As part of our invention opportunity series, we are continuing to ask questions around new learner goals, new formats and new learning experiences. This conversation digs deep into each of those categories and proposes a brighter future.

Key Takeaways:

[:10] About today’s episode with Pam Moran, Ed Hess, and Byron Sanders.
[1:18] Tom welcomes his panel of guests to the podcast!
[1:44] Ed Hess’s book, Hyper-Learning, suggests that we should learn to do stuff that computers are not very good at (i.e. excel cognitively, behaviorally, and emotionally in ways that technology cannot). Ed elaborates more on this and how it sets the stage for the future of education.
[7:53] Byron’s thoughts on we should redefine the purpose of, and goals of, high school.
[11:50] Pam shares her insights on how she sees the redefining of the goals and purpose of high school, and whether or not Portrait of a Graduate is a good step in the right direction.
[17:35] Tom’s new book, Difference Making at the Heart of Learning, shares the radical proposition that high school should be a place where you figure out who you are, what you’re good at, what you care about, where/how you’re going to make a difference in the world, and that difference-making is the new superpower. Does Ed see this as part of the new core purpose of high school?
[19:58] The kinds of learning experiences that Byron sees as really benefiting high school students.
[24:20] Pam shares what kinds of learning experiences she sees as benefiting high school students.
[25:15] Pam proposes a question for the panel: “What would need to change if what we wanted to do was to move towards kids who understand the concept of ‘quiet egos’ and why that is an important disposition to have success in life?”
[27:02] Ed shares a prediction on how he sees the future of classrooms within high schools.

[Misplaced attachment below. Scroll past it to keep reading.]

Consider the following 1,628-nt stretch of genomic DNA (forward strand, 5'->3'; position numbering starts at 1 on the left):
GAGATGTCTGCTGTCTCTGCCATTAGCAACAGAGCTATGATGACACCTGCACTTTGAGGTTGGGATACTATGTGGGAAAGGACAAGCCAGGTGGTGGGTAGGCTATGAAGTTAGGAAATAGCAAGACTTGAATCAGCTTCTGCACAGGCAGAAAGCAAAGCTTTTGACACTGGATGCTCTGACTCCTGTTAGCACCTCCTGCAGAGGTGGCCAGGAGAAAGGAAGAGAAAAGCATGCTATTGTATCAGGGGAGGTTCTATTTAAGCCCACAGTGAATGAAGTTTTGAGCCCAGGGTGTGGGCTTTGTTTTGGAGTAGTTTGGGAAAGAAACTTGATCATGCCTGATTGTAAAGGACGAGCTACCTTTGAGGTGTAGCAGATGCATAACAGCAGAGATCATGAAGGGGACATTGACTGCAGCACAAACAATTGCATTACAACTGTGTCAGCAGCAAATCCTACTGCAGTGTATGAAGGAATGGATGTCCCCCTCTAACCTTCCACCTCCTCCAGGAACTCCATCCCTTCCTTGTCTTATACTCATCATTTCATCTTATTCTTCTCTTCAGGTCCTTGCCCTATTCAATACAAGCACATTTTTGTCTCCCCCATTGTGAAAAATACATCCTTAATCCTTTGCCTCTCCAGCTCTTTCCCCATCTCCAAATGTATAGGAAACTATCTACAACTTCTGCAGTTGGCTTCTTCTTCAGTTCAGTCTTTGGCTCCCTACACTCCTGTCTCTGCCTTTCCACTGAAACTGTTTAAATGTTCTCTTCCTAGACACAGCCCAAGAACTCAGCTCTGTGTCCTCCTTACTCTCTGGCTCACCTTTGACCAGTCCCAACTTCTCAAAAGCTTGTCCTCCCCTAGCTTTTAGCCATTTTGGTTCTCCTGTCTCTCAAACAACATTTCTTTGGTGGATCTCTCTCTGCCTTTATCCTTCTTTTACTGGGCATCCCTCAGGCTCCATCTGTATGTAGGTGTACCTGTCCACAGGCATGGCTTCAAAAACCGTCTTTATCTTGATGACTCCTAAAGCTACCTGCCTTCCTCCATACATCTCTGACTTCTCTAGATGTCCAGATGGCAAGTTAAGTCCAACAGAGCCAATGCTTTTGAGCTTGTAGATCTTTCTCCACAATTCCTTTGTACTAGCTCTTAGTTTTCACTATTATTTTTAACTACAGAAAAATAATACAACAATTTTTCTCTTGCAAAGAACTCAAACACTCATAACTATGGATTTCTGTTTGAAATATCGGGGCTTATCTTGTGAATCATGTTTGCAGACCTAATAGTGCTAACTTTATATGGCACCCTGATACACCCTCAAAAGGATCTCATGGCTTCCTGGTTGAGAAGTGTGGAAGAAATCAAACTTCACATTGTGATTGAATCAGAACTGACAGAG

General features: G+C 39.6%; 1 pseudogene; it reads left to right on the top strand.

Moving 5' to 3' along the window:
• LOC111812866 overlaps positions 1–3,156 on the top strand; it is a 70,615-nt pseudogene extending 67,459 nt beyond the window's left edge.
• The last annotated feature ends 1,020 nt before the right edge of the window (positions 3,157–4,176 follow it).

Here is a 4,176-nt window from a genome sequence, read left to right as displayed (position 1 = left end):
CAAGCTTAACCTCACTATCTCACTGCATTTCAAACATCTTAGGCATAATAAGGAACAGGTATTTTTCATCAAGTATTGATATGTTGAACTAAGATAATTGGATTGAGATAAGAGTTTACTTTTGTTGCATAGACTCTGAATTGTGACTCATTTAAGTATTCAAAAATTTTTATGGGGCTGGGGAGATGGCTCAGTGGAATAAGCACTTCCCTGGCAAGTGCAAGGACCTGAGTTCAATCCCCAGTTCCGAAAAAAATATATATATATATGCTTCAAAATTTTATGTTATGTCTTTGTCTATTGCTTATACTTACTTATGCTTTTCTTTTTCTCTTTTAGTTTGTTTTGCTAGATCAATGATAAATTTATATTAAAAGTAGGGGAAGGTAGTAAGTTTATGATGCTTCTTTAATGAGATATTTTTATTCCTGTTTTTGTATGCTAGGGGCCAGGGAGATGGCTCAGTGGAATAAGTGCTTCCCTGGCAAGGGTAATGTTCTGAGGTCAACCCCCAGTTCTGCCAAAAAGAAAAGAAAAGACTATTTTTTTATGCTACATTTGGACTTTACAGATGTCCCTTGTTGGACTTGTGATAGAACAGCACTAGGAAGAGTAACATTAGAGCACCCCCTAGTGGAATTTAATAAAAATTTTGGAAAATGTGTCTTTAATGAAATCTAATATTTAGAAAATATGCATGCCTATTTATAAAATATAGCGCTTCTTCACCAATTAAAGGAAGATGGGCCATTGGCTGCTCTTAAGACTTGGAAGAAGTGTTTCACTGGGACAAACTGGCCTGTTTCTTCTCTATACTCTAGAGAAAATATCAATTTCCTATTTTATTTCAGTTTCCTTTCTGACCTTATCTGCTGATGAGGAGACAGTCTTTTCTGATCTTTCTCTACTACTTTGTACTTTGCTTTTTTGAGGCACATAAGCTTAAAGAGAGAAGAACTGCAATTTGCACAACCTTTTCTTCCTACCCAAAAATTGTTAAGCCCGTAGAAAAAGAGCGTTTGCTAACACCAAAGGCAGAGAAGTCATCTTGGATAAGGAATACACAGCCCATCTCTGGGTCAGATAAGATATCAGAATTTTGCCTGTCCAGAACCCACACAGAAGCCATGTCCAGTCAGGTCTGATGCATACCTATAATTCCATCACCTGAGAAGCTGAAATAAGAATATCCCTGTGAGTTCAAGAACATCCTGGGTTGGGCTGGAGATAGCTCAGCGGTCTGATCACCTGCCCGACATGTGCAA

[29:12] Tom proposes that making an advisory structure and relationships central in both the secondary and post-secondary experience is part of the answer. Ed also shares his thoughts on this.
[31:00] Byron answers Pam’s question.
[32:12] Byron elaborates on the stakes and challenges that we’re really facing in trying to redefine high school.
[33:42] In response to this inequity problem, some would say the answer would be to double down on the current inherited system that is not working for high school students. What is Byron’s response to this?
[36:41] Ed shares his thoughts on what he sees as being at stake as we redefine these inherited systems.
[38:51] Pam shares her own thoughts and insights on the topic of what we need to be cautious of as we redefine high school.
[42:18] Byron shares his thoughts on how we could reorganize the high school experience in a more community-connected way.
[49:56] Pam asks Ed for his insights on what it would take to actually start to create an environment for teenagers that doesn’t look like anything that we have right now.
[53:23] Tom wraps up the podcast and gives his thanks to Pam, Ed, and Byron for sharing their insights and wisdom.

Mentioned in This Episode:

Getting Smart Staff

The Getting Smart Staff believes in learning out loud and always being an advocate for things that we are excited about. As a result, we write a lot. Do you have a story we should cover? Email [email protected]